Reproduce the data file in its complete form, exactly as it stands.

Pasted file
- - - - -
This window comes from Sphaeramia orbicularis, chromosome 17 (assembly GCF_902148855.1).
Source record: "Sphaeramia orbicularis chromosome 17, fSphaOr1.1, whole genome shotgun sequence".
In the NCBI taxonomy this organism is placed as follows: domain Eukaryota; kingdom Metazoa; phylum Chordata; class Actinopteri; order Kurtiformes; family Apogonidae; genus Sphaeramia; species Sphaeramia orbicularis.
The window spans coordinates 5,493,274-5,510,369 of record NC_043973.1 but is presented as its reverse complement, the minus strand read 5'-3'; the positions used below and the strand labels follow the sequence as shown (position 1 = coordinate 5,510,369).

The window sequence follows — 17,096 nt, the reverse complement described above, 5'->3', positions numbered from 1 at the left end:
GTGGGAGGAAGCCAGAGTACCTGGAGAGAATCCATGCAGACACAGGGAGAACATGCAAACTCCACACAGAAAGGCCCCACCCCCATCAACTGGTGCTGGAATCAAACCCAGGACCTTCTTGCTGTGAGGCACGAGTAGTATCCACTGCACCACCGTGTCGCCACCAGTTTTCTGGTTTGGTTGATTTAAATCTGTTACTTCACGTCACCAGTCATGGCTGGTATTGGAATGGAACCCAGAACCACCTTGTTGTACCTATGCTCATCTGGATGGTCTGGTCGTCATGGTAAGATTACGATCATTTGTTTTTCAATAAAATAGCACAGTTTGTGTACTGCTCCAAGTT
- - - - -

This window comes from Sphaeramia orbicularis, chromosome 17 (assembly GCF_902148855.1).
Source record: "Sphaeramia orbicularis chromosome 17, fSphaOr1.1, whole genome shotgun sequence".
In the NCBI taxonomy this organism is placed as follows: domain Eukaryota; kingdom Metazoa; phylum Chordata; class Actinopteri; order Kurtiformes; family Apogonidae; genus Sphaeramia; species Sphaeramia orbicularis.
The window spans coordinates 5,493,274-5,510,369 of record NC_043973.1 but is presented as its reverse complement, the minus strand read 5'-3'; the positions used below and the strand labels follow the sequence as shown (position 1 = coordinate 5,510,369).

The window sequence follows — 17,096 nt, the reverse complement described above, 5'->3', positions numbered from 1 at the left end:
GTGGGAGGAAGCCAGAGTACCTGGAGAGAATCCATGCAGACACAGGGAGAACATGCAAACTCCACACAGAAAGGCCCCACCCCCATCAACTGGTGCTGGAATCAAACCCAGGACCTTCTTGCTGTGAGGCACGAGTAGTATCCACTGCACCACCGTGTCGCCACCAGTTTTCTGGTTTGGTTGATTTAAATCTGTTACTTCACGTCACCAGTCATGGCTGGTATTGGAATGGAACCCAGAACCACCTTGTTGTACCTATGCTCATCTGGATGGTCTGGTCGTCATGGTAAGATTACGATCATTTGTTTTTCAATAAAATAGCACAGTTTGTGTACTGCTCCAAGTT